Fujifilm releases FinePix F660EXR 15x compact superzoom
Pre-CES: Fujifilm has released the FinePix F660EXR, a 15x compact superzoom built around the company's EXR technology. It features the same 1/2" type 16MP CMOS sensor as the co-announced F770EXR, along with the same 3.0" 460,000 dot LCD but loses the more expensive camera's zoom range, GPS and Raw-shooting capability. It still offers an impressive 24-360mm equivalent stabilized zoom and 1080p movie shooting.
Fujifilm FinePix F660EXR: The travel compact camera that takes you further
The new FinePix F660EXR is a premium digital zoom compact that builds on the success of the FinePix F600EXR and while no bigger in size than its predecessor, the FinePix F660EXR adds Fujifilm’s latest 16 megapixel EXR-CMOS sensor to give users the very best of Fujifilm’s acclaimed imaging technology.
Other improvements include an improved 3.0-inch, 460,000 pixel LCD screen and innovative face tracking to ensure users never miss their intended target. Add to this the Fujifilm F-series’ trademark of superb images in low-light, a Fujinon 15x optical zoom lens and a stylish, robust exterior, and it’s clear that the FinePix F660EXR will quickly become an essential travel companion.
Technology at the heart
With Fujifilm’s pioneering 1/2-inch 16 megapixel EXR-CMOS sensor at the heart of the FinePix F660EXR, users are guaranteed unparalleled image quality, whatever the lighting conditions. The unique sensor combines Fujifilm’s EXR and Back Side Illumination (BSI) technologies to deliver superb results. The user can switch between three EXR modes to change the sensor’s characteristics according to the lighting conditions, or let the camera optimise settings in the Auto EXR mode.
The camera’s ISO mode can also be selected automatically and offers a range of 100 up to 3200, but also stretches to an incredible 12800 (Image size S only).
The Fujifilm EXR-CMOS sensor has also been redesigned to with a 30% reduction in digital noise over its predecessor, ensuring smoother tones in both highlight and shadow areas at higher ISO settings.
See the bigger picture
The FinePix F660EXR’s 3.0-inch LCD has an improved high-contrast screen for displaying clear images even when viewing the screen in direct sunlight. An increase to 460,000 pixels on the LCD guarantee crystal clear images and movie to make it even simpler for users to assess exposure, explore the camera’s menus and capture their unmissable moments.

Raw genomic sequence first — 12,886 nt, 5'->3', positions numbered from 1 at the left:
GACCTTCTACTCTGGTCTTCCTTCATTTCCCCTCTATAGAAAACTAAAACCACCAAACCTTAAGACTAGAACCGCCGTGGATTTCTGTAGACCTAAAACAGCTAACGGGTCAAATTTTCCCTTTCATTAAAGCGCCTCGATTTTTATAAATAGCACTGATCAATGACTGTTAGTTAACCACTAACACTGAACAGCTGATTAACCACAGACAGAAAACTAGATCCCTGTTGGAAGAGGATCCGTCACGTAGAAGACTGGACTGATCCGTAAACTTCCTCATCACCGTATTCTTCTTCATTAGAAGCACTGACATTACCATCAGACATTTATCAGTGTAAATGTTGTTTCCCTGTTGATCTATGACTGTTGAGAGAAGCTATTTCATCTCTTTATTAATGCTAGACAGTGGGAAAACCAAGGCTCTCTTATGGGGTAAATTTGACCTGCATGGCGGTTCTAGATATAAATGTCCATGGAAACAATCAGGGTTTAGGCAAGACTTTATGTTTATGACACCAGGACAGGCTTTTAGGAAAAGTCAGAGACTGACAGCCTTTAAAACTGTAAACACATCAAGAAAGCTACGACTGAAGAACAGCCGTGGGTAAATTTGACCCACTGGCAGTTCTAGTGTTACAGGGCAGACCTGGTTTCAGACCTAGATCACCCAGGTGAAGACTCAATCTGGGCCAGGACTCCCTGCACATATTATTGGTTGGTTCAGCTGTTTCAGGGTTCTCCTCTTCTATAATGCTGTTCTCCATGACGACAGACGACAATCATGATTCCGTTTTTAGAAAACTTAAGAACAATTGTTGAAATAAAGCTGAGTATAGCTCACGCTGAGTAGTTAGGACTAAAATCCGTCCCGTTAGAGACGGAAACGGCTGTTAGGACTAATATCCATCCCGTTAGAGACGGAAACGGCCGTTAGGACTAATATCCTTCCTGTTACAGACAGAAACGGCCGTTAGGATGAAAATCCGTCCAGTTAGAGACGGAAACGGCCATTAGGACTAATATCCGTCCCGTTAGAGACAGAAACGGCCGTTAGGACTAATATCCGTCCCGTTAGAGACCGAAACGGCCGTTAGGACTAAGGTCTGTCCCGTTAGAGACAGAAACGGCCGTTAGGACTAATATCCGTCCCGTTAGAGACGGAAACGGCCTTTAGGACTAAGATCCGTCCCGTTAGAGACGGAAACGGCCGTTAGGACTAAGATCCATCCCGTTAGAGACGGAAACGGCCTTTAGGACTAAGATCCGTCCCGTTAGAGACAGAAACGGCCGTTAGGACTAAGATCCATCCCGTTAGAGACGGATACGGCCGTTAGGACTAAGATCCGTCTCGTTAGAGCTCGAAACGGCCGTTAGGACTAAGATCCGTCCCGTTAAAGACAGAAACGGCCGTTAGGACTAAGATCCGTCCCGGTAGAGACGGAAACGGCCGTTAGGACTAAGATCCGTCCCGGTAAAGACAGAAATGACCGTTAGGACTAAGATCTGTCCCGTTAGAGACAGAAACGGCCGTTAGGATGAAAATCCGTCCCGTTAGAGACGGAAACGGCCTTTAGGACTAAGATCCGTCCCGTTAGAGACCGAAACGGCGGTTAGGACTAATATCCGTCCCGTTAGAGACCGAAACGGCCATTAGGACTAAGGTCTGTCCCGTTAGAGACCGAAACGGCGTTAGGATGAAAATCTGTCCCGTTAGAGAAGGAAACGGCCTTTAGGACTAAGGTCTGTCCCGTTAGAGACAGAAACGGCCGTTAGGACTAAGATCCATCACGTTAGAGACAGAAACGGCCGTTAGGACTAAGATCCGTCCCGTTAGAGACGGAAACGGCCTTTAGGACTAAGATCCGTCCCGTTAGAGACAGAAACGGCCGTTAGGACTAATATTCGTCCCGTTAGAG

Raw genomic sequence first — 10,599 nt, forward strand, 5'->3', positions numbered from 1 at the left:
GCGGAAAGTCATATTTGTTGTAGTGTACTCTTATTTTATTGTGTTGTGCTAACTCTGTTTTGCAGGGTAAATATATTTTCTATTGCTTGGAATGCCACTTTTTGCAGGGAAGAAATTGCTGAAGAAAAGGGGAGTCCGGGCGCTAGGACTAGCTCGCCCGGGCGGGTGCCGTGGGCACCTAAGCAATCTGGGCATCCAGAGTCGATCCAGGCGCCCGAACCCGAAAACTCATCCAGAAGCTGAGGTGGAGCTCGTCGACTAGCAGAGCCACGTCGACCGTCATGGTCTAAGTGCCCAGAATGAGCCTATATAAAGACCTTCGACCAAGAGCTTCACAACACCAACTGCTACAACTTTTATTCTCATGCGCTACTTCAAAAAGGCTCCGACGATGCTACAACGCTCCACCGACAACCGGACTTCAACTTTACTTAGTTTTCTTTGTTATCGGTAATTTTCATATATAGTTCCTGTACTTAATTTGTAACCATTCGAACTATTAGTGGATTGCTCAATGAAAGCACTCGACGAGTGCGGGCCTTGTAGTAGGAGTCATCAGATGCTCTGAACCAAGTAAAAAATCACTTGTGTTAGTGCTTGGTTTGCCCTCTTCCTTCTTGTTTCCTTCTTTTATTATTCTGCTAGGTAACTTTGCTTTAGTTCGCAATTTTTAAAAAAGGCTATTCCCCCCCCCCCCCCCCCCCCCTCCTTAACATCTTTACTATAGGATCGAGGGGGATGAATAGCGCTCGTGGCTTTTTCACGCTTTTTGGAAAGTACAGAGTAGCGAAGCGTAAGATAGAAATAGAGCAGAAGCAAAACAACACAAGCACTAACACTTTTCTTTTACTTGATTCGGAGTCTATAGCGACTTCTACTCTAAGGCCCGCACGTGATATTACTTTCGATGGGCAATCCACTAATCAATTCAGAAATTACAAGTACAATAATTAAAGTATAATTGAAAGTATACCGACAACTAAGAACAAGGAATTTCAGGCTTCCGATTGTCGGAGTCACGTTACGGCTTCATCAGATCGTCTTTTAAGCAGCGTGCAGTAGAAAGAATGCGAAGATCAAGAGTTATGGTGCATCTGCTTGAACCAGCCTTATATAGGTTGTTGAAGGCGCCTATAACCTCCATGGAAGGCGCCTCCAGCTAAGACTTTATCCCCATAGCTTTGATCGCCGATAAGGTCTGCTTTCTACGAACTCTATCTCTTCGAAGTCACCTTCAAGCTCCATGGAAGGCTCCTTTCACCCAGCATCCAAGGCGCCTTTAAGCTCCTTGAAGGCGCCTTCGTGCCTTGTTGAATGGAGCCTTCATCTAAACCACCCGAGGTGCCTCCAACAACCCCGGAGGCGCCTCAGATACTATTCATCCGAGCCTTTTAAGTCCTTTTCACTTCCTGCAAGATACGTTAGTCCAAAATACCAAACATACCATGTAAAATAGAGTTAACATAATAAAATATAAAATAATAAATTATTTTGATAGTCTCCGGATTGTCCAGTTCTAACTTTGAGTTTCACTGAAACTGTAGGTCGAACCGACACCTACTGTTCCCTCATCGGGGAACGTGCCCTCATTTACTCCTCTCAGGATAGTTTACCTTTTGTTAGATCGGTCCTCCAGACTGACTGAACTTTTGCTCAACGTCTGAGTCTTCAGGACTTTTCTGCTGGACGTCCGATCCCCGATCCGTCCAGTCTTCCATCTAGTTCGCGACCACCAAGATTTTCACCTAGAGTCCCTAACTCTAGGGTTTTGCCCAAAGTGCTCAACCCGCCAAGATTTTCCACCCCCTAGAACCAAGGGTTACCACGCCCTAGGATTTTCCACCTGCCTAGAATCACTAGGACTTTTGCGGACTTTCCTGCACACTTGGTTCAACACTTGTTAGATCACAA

The FinePix F660EXR manages to pack an impressive 15x optical zoom Fujinon lens (24-360mm equivalent to a 35mm camera) into its pocket-sized exterior, but for when that little extra distance is needed the camera has an Intelligent Digital Zoom function doubles the focal range with no obvious drop in quality, thanks to the application of innovative image processing to boost sharpness in selected areas without increasing digital noise.
For breath-taking landscapes or scenes rich in detail, the Fujifilm FinePix F660EXR has a wide-angle field of view of 24mm and even a seamless Motion Panorama 360 mode to capture scenes in stunning widescreen.
Go beyond still images
The FinePix F660EXR’s brilliance is not limited to still capture: the camera offers 1080p Full HD movie capture at 30fps for seamless quality and adds face tracking. This ensures users’ movies stay in focus, no matter where their subject moves. Combining the best of Face Detection and Tracking Auto Focus to precisely follow subjects’ faces throughout a scene, the FinePix F660EXR’s movie functionality and stereo sound recording will captivate keen videographers of all abilities. A high speed movie option allows more creative users to slow down fast-moving action by shooting an amazing 320 frames per second.
Maximize picture-taking enjoyment
As well as the exciting new technological advances contained within the FinePix F660EXR, the camera offers many premium features that users have come to expect from Fujifilm’s F-series of high-powered compacts. A full-complement of exposure modes enable users to quickly capture a scene without sacrificing image quality, plus the F660EXR also offers more conventional exposure modes such as aperture priority, shutter priority and full manual to take complete photographic control over images.
Fujifilm’s traditional film simulation modes are also present and allow users to experiment with their creativity when capturing their adventures on camera, while those wanting to capture the action haven’t been forgotten with up to 11 frames per second possible in the Image Size [M][S] at continuous shooting mode.
The FinePix F660EXR will be available in three colours: black, red and blue.
Fujifilm FinePix F660EXR key features
- High quality Fujinon 15x optical zoom covering 24-360mm (35mm equivalent)
- Intelligent Digital Zoom boosting range to approx.30x
- Superb build quality and finish
- 16 mega-pixel EXR CMOS sensor
- Three-inch LCD with 460,000 dots and Monitor Sunlight mode
- Full 1080p HD movie
- ISO 100-12800*
- P, A, S, M exposure modes for creativity plus Scene modes
- Film simulation modes
- Macro focusing down to 5cm
- Optical image stabilisation
- Motion Panorama 360 mode
*ISO 6400 is effective in image size M or lower. ISO 12800 is effective in image size S
|Max resolution||4608 x 3456|
|Other resolutions||4608 x 3072, 4608 x 2592, 3264 x 2448, 3264 x 1840, 2304 x 1728, 2304 x 1536, 1920 x 1080|
|Image ratio w:h||4:3, 3:2, 16:9|
|Effective pixels||16 megapixels|
|Sensor size||1/2" (6.4 x 4.8 mm)|
|Color filter array||RGB color filter|
|ISO||Auto, 100, 200, 400, 800, 1600, 3200 (6400 and 12800 with boost)|
|Boosted ISO (minimum)||6400|
|Boosted ISO (maximum)||12800|
|White balance presets||7|
|Custom white balance||Yes (1)|
|JPEG quality levels||Fine, Normal|
|Optics & Focus|
|Focal length (equiv.)||24–360 mm|
|Autofocus assist lamp||Yes|
|Digital zoom||Yes (2x)|
|Normal focus range||45 cm (17.72″)|
|Macro focus range||5 cm (1.97″)|
|Screen / viewfinder|
|Screen type||TFT color LCD monitor|
|Minimum shutter speed||8 sec|